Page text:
Molecular characterization of acute lymphoblastic leukemia with high CRLF2 gene expression in childhood

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A high-level expression of the CRLF2 gene is frequent in precursor B-cell acute lymphoblastic leukemia (pB-ALL) and can be caused by different genetic aberrations. The presence of the most frequent alteration, the P2RY8/CRLF2 fusion, was shown to be associated with a high relapse incidence in children treated according to ALL-Berlin–Frankfurt–Münster (BFM) protocols, which is poorly understood. Moreover, the frequency of other alterations has not been systematically analyzed yet.


CRLF2 mRNA expression and potential genetic aberrations causing a CRLF2 high expression were prospectively assessed in 1,105 patients treated according to the Associazione Italiana Ematologia Oncologia Pediatrica (AIEOP)–BFM ALL 2009 protocol. Additionally, we determined copy number alterations in selected B-cell differentiation genes for all CRLF2 high-expressing pB-ALL cases, as well as JAK2 and CRLF2 mutations.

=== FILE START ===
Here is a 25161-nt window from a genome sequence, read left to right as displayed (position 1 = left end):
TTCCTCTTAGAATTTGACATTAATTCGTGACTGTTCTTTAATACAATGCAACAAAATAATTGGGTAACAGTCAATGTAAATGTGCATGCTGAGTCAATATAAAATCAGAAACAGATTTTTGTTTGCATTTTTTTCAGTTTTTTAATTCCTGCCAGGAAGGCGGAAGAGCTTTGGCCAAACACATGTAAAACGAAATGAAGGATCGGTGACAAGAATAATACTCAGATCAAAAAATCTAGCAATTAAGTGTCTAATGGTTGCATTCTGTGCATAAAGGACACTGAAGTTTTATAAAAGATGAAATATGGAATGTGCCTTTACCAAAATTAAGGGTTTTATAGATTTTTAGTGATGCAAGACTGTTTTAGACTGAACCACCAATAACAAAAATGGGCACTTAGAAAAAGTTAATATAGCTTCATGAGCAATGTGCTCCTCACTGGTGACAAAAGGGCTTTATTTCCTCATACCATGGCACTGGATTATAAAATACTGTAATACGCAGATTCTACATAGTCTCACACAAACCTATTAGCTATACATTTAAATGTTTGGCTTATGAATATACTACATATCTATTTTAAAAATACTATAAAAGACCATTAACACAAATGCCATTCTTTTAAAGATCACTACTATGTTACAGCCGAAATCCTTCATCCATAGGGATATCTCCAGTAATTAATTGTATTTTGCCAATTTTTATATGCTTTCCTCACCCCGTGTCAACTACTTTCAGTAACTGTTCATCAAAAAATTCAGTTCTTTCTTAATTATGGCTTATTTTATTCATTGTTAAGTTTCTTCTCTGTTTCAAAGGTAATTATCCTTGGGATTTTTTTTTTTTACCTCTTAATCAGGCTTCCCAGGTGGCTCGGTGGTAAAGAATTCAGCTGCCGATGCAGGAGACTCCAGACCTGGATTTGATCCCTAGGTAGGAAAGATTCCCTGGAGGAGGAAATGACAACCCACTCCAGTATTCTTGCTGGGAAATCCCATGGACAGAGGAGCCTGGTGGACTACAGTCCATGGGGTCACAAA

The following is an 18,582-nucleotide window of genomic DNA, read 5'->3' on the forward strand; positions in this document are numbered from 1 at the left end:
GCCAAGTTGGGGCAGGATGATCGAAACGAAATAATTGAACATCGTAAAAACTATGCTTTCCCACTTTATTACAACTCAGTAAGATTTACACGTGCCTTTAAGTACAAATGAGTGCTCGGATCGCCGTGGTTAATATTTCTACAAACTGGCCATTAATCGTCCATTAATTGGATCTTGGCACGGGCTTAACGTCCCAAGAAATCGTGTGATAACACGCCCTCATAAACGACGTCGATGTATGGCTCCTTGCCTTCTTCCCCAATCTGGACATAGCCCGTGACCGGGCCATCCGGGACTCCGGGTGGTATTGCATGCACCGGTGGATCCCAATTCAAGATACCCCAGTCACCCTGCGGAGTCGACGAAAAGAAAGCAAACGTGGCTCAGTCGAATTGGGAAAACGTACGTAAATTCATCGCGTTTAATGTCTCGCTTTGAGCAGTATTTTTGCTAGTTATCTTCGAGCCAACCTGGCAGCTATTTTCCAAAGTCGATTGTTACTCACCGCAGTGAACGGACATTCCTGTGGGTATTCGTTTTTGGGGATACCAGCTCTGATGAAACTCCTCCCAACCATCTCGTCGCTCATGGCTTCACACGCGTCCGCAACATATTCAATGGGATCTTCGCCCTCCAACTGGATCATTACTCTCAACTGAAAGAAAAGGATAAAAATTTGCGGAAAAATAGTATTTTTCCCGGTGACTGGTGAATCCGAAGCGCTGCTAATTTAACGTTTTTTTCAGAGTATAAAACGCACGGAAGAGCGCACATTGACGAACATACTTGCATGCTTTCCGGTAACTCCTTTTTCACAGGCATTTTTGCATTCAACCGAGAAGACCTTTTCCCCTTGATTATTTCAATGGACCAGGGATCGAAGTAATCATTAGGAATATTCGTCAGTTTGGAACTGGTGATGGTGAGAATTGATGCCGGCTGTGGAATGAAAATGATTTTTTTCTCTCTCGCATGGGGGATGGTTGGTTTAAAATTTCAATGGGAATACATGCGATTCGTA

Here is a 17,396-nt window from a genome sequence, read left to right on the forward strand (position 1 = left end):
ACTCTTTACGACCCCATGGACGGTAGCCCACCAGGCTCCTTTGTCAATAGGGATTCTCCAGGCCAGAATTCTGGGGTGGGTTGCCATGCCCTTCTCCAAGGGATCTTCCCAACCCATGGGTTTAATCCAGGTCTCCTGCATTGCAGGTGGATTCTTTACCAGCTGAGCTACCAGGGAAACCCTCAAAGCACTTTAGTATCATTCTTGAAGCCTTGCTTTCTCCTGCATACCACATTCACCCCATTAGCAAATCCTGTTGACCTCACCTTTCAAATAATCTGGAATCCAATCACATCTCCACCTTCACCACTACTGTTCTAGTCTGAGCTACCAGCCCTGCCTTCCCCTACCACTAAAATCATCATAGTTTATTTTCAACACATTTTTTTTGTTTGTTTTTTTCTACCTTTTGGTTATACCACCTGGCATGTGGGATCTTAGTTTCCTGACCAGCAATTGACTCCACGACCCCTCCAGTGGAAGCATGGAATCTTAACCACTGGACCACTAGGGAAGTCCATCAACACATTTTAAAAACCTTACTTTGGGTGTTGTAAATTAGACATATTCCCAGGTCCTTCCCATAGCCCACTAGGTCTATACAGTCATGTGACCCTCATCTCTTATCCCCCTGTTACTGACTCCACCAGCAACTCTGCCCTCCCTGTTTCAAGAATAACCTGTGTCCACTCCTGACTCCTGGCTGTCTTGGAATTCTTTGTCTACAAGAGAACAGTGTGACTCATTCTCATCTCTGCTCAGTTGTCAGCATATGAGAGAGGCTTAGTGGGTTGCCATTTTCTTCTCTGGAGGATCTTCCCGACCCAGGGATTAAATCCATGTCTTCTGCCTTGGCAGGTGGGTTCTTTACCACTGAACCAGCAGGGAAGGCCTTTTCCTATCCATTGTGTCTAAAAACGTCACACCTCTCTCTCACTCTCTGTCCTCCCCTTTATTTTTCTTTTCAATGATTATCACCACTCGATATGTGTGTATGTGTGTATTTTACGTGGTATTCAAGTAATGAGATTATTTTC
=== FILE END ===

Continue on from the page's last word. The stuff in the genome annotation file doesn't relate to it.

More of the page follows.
A CRLF2 high expression was detected in 26/178 (15%) T-cell acute lymphoblastic leukemia (T-ALL) cases, 21 of them (81%) had been stratified as high-risk patients by treatment response. In pB-ALL, a CRLF2 high expression was determined in 91/927 (10%) cases; the P2RY8/CRLF2 rearrangement in 44/91 (48%) of them, supernumerary copies of CRLF2 in 18/91 (20%), and, notably, the IGH/CRLF2 translocation was detected in 16/91 (18%). Remarkably, 7 of 16 (44%) patients with IGH/CRLF2 translocation had already relapsed. P2RY8/CRLF2- and IGH/CRLF2-positive samples (70 and 94%, respectively) were characterized by a high frequency of additional deletions in B-cell differentiation genes such as IKZF1 or PAX5.


Our data suggest that this high frequency of genetic aberrations in the context of a high CRLF2 expression could contribute to the high risk of relapse in P2RY8/CRLF2- and IGH/CRLF2-positive ALL.

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